Liberia: Liberty Party Chairman Musa Bility Urges Ruling Coalition for Democratic Change Not to Shield War Criminals
MONROVIA – As the debate for the establishment of a war crimes court in Liberia intensifies, the Liberty Party Chairman, Musa Bility, has called on all political parties, including the ruling party to push for the establishment of a War Crimes Court in Liberia, and stop shielding war criminals.
Speaking at the Press Union of Liberia special event of the Edward Wilmot Blyden Forum held in Monrovia, Chairman Bility who was invited along with other chairman of political parties, a few weeks ago was not in support of the establishment of a war crimes court due to security implications, but said his party is now in full support of a war crimes court in Liberia.
“I am asking all political parties including the ruling party to shun those who are being accused of war crimes. You came to power as a result of a people desire for change; do not let those people down. Do not use your party as biding for shielding people who have murdered other people. I can assure you that 2023 Liberty will not carry anyone accused of war crimes on our ticket, be it president, Senator or Representative,” said Musa Bility, Chairman of Liberty Party
He said the issue of amnesty for war criminals published in the Front Page Africa, is not in line with the Constitution of Liberia, but put together as a protection by a group of people responsible for the war against the Liberian people.
“I do not agree with it amnesty of such nature, I know it is only the president of a county can grant amnesty to a prisoner, but not large body comprising of those who perpetrated war against us, to gather and issue amnesty unto themselves, and think the Liberian people will consider that, they must be joking, because we will not consider it. Those who perpetrator murder should face justice, so we as Liberians, should do this to pay tribute to those who were murdered. If we do not set war crimes, we will never see an end to war, because war crimes are a deterrent to war,” Bility concluded.
According to PUL, they invited various political parties including the ruling Coalition for Democratic Change, (CDC) but the party did not honor their invitation, by sending the chairman to represent the party at the forum.
In the same vein, Wilmot J. M. Paye, National Chairman the People’s Liberation Party (PLP)
Also said his party is in support of a war crimes court but the lack of will power from President Weah is preventing the process.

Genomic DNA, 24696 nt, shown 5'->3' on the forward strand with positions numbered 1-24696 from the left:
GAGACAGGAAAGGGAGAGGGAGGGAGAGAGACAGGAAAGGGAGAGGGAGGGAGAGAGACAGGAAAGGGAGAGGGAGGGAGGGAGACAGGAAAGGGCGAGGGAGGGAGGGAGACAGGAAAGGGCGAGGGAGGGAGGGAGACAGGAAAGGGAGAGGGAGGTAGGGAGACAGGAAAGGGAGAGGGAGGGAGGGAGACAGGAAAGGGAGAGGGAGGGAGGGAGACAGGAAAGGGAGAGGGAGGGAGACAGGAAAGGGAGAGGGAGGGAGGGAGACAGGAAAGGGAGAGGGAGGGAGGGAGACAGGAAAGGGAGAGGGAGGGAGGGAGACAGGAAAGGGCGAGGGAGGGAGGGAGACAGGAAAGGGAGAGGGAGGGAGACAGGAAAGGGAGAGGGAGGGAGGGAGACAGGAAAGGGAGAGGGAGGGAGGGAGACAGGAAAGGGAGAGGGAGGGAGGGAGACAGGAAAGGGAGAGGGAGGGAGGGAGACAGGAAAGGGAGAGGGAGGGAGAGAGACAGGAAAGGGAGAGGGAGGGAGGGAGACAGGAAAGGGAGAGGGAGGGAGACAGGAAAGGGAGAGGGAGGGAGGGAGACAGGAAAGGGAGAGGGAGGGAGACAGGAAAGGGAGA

If President Weah who upon assuming office announced that he would “end corruption”, prevent Liberians from being “spectators in their own economy”, and “recover stolen assets” has gone back on his own promise, how can anyone expect him to bring the TRC process to its finality? No one is talking about the Assets Recovery exercise that President Weah initiated and announced with so much energy and enthusiasm. There should be no short cut to the presidency of Liberia, as some think,” he said.
He said the PLP is of the one firm belief that ending impunity in Liberia means actualizing the purpose of Liberia, making real Article 5 (c) of the 1986 Constitution. And the provision of the constitution is categorical in its denunciation of Corruption, Nepotism, Sectionalism and Tribalism. And amid the challenges, Party stand on the question of how to end impunity in Liberia. Especially on the unavoidable question of whether to embrace a War and an economic crimes court as recommended in the TRC Report of 2009.
“From all indications, there seems to be a national consensus on the need to bring the chapter of the civil war to a close. Whether or not the recommendations contained in the TRC Report should be implemented as they are is a matter for Government. The Executive and Legislative Branches should stop presenting this as a matter to be decided in the court of public opinions. The TRC Report was submitted, as required under the Comprehensive Peace Accord (CPA) and TRC Act, respectively, to the Executive and Legislative Branches. It is therefore their duty to decide how to proceed with it, taking into consideration all the legal ramifications,” said Paye